In keeping with the theme, this year’s Lifetime Achievement Award recipient is Ralph Gilles, the chief design officer for Stellantis. Gilles will receive this award during a black tie-optional event at 6:30 p.m. June 16 at the Conner Center in Detroit; the cost of a ticket to the event is $225 per person.

EyesOn Design at Ford House offers its Private Eyes Brunch from 11 a.m. to 1:30 p.m. June 18 to those who want to have a meal and mingle in a more intimate setting with the designers; the cost for the brunch is $95 for adults and $35 for children younger than 10, and a brunch ticket includes car show admission.

Other EyesOn Design events include a 75-mile EyesOn Design driving tour through southeastern Michigan that includes lunch at a surprise location, at a cost of $95 per person; and two design symposiums at $100 apiece that will feature unique vehicles — “Corvette Racing — Clandestined for Speed” from 9 to 11:30 a.m. June 17 at the General Motors Design Dome in Warren, and “Viper Design” from 1:30 to 4 p.m. June 17 at the Stellantis North America Design Center in Auburn Hills.

Each year, about 50 vehicles receive awards during EyesOn Design. Pecar Lightbody said, this year, the awards ceremony — which takes place around 1:30 p.m. — will be held near the Ford House entrance, making it easier to find. She said winning vehicles will be moved to this location during the show, so attendees will be able to see all the winners in one location.

The EyesOn Design car show and related events are fundraisers for the nonprofit Detroit Institute of Ophthalmology, which is based in Grosse Pointe Park and provides programs and services for blind and visually impaired individuals in the region. The DIO is also the research arm of Henry Ford Health.

“The reason it’s so important is because the car show raises money for our work with the blind and visually impaired,” Hessburg said.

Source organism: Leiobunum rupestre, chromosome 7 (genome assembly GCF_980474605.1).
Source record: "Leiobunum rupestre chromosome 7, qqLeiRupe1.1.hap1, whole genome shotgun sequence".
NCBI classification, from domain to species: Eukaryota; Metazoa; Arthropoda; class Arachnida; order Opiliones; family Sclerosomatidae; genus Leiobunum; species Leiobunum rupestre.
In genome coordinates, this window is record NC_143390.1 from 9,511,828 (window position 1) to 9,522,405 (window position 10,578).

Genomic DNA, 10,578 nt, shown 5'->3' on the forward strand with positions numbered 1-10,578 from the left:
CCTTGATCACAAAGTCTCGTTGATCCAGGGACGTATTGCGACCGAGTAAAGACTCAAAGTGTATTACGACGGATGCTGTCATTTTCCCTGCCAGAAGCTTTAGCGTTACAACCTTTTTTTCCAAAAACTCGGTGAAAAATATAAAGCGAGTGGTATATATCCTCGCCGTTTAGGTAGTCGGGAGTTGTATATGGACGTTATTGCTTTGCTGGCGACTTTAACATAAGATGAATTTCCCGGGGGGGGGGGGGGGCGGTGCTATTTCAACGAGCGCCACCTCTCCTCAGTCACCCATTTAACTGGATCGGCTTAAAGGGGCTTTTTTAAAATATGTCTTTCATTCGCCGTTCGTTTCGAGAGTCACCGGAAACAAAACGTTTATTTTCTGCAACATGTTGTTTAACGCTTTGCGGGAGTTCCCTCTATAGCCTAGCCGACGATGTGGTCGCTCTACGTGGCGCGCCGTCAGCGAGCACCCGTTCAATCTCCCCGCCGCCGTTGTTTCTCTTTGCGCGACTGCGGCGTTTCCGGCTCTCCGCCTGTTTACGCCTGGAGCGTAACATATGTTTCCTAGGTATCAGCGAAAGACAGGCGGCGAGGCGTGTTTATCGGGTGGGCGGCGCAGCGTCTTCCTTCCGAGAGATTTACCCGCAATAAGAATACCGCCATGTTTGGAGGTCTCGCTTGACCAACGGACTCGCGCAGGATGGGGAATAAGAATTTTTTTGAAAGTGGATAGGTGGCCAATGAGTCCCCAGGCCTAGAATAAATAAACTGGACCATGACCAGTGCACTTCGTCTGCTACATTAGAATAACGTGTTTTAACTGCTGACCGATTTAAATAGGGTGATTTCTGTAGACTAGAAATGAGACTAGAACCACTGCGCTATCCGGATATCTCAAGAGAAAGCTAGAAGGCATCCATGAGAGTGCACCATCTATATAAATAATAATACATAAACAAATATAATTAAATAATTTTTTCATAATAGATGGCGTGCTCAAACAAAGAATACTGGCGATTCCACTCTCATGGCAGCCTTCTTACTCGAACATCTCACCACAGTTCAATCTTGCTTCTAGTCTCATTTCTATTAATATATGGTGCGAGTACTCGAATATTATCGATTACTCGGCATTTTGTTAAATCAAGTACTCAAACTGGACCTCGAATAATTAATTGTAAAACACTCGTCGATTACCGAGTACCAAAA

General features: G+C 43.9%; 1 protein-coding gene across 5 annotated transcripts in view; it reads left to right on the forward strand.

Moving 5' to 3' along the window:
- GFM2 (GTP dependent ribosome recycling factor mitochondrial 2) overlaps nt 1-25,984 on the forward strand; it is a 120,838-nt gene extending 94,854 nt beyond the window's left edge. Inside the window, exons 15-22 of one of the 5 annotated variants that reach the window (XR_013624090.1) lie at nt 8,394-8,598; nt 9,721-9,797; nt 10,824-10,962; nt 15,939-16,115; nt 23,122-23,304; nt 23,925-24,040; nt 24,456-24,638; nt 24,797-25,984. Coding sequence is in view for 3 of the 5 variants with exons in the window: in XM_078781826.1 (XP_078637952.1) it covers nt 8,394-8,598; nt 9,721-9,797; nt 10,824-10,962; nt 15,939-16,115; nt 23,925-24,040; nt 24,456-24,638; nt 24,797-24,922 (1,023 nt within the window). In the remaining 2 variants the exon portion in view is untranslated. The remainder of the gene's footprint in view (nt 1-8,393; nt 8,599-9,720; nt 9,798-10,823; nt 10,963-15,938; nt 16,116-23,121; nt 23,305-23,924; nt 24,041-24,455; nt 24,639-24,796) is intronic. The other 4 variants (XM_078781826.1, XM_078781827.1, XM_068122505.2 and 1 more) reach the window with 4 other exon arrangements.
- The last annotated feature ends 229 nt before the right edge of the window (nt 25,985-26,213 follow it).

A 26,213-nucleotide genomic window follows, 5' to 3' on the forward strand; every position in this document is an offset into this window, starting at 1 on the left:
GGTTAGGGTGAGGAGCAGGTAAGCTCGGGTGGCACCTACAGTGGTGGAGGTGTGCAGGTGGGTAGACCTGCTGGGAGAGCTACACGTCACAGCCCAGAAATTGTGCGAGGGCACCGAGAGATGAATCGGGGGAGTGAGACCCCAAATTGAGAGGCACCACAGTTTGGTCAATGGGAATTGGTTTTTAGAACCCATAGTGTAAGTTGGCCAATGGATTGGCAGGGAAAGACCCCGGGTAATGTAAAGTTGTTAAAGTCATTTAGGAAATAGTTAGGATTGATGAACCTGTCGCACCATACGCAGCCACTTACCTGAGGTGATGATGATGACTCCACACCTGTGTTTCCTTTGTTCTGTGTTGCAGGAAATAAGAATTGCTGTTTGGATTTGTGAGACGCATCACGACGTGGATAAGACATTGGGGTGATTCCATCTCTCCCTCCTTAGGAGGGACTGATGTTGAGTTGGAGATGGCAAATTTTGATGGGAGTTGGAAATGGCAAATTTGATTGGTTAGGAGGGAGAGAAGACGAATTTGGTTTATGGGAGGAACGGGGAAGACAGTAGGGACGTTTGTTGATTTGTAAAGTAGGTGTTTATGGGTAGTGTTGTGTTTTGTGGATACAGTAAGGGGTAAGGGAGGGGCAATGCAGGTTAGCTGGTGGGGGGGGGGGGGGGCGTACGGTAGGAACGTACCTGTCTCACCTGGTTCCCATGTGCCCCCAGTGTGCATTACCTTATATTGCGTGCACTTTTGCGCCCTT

It’s also a critical fundraiser for the DIO’s biennial research congresses — The Eye and the Chip, about artificial vision, and The Eye, the Brain and the Auto — which take place on alternate years. This year, researchers from across the globe will converge on metro Detroit in October for The Eye and the Chip.

The congresses have been taking place for more than 20 years now. Bringing these diverse researchers together has enabled them to share their findings and collaborate, something that has led to important breakthroughs and findings.

“It’s really the world’s leading meeting on this subject,” Hessburg said of The Eye and the Chip. “It’s made a lot of progress.”

While he acknowledged much work still needs to be done, researchers have already implanted devices in some patients around the world that have given people who were completely blind some level of vision. It might not yet be anywhere close to that of a typically sighted person, but Hessburg said these devices enable users to detect general shapes and shadows so that they can navigate a room, for example, and not need a seeing eye dog or a cane to get around furniture.

“This car show is not just about cars — it’s about restoring sight to the blind,” said Hessburg, who has spent his career as an eye doctor.

The Ford House is located at 1100 Lake Shore Road in Grosse Pointe Shores. Tickets to the car show can be purchased at the gate for $35 per person, with free admission for children under age 10 and active-duty military service members with identification. All other events require advance ticket purchase and registration. For reservations or more information, visit or call (313) 824-4710.